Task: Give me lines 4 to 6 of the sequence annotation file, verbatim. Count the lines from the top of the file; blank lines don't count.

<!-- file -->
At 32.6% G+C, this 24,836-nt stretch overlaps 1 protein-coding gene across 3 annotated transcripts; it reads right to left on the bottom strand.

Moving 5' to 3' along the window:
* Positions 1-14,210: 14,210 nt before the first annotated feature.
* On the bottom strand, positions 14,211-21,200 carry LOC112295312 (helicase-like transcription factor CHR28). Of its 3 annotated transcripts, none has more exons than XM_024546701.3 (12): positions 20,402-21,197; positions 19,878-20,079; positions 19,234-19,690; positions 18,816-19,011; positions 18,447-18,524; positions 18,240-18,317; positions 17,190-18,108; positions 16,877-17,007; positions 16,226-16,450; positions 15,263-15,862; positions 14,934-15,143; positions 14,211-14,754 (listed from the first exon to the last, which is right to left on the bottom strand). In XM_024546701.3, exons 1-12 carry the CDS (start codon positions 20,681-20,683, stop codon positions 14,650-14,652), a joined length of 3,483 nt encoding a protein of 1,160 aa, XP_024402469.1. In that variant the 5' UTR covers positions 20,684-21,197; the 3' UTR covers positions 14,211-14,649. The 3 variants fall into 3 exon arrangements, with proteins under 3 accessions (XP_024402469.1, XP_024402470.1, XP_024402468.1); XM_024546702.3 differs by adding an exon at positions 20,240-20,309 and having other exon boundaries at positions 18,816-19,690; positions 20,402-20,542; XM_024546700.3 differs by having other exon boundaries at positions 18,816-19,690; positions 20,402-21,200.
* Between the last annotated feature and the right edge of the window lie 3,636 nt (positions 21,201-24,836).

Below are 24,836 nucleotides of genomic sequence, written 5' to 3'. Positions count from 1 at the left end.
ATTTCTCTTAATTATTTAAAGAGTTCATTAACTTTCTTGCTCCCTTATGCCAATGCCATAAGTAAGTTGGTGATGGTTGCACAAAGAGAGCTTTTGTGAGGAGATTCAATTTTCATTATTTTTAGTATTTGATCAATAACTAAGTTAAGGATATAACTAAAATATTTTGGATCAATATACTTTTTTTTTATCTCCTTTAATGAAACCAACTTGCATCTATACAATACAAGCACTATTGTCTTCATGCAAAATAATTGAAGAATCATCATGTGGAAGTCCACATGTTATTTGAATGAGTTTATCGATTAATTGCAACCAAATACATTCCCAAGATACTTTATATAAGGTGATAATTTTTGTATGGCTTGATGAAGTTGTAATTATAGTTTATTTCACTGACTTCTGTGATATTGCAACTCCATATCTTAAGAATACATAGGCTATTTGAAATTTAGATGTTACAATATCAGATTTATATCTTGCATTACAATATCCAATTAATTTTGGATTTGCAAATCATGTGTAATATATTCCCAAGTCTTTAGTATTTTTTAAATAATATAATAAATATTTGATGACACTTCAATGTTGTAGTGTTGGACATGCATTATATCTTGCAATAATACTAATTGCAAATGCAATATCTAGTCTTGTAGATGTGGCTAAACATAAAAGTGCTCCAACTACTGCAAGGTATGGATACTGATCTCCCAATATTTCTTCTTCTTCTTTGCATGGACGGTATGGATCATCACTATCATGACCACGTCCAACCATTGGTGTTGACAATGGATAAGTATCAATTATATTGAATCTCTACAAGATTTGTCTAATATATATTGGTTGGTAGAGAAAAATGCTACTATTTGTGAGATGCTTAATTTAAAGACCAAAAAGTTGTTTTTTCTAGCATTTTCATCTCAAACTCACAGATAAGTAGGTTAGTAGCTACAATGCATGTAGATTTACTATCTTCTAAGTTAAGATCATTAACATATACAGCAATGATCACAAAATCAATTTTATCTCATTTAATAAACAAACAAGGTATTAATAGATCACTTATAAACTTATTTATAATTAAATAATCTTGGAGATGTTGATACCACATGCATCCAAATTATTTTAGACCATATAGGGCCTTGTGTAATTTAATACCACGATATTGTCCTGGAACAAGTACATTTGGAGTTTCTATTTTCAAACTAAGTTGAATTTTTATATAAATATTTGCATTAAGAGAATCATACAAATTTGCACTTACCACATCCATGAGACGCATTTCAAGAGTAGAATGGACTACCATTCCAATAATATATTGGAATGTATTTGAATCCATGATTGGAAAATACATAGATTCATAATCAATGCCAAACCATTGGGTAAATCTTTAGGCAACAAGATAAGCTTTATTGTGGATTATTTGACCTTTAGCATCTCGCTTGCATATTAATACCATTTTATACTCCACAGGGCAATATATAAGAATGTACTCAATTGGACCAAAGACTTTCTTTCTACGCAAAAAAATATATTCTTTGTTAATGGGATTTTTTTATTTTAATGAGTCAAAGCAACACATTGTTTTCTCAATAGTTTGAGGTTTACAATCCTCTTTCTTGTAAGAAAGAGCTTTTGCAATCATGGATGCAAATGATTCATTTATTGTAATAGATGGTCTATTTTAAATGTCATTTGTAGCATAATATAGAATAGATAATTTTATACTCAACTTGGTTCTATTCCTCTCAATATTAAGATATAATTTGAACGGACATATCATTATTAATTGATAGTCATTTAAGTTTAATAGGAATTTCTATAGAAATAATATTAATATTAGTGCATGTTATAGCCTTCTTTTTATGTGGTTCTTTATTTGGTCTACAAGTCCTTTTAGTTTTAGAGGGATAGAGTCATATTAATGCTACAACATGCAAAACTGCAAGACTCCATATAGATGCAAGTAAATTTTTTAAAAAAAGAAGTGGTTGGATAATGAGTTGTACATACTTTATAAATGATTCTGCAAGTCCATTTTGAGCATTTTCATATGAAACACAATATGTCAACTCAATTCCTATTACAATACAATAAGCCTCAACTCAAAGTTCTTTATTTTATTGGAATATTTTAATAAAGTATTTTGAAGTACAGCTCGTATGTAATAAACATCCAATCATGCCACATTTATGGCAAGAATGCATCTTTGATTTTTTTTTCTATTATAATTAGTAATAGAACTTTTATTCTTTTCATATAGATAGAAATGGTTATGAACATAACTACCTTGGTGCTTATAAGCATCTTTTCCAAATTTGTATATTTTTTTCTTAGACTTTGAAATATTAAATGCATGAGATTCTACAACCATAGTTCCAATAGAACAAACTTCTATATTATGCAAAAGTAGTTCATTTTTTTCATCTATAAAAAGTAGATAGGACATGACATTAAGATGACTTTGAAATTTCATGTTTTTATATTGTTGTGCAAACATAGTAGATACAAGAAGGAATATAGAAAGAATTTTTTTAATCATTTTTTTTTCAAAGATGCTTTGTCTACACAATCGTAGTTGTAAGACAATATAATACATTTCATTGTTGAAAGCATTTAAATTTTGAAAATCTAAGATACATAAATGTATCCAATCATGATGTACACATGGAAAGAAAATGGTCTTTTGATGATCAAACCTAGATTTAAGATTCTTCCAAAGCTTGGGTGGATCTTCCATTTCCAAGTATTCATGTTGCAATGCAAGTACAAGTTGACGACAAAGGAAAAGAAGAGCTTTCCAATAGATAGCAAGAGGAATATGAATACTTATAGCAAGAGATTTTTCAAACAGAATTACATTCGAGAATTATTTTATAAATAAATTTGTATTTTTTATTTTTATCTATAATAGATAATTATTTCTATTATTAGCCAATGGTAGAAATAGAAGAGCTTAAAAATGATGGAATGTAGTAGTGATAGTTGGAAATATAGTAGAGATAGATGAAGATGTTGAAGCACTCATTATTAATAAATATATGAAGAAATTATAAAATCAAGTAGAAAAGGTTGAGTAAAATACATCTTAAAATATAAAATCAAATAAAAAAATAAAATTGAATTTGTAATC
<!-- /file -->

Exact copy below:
* On the bottom strand, positions 14,211-21,200 carry LOC112295312 (helicase-like transcription factor CHR28). Of its 3 annotated transcripts, none has more exons than XM_024546701.3 (12): positions 20,402-21,197; positions 19,878-20,079; positions 19,234-19,690; positions 18,816-19,011; positions 18,447-18,524; positions 18,240-18,317; positions 17,190-18,108; positions 16,877-17,007; positions 16,226-16,450; positions 15,263-15,862; positions 14,934-15,143; positions 14,211-14,754 (listed from the first exon to the last, which is right to left on the bottom strand). In XM_024546701.3, exons 1-12 carry the CDS (start codon positions 20,681-20,683, stop codon positions 14,650-14,652), a joined length of 3,483 nt encoding a protein of 1,160 aa, XP_024402469.1. In that variant the 5' UTR covers positions 20,684-21,197; the 3' UTR covers positions 14,211-14,649. The 3 variants fall into 3 exon arrangements, with proteins under 3 accessions (XP_024402469.1, XP_024402470.1, XP_024402468.1); XM_024546702.3 differs by adding an exon at positions 20,240-20,309 and having other exon boundaries at positions 18,816-19,690; positions 20,402-20,542; XM_024546700.3 differs by having other exon boundaries at positions 18,816-19,690; positions 20,402-21,200.
* Between the last annotated feature and the right edge of the window lie 3,636 nt (positions 21,201-24,836).

Below are 24,836 nucleotides of genomic sequence, written 5' to 3'. Positions count from 1 at the left end.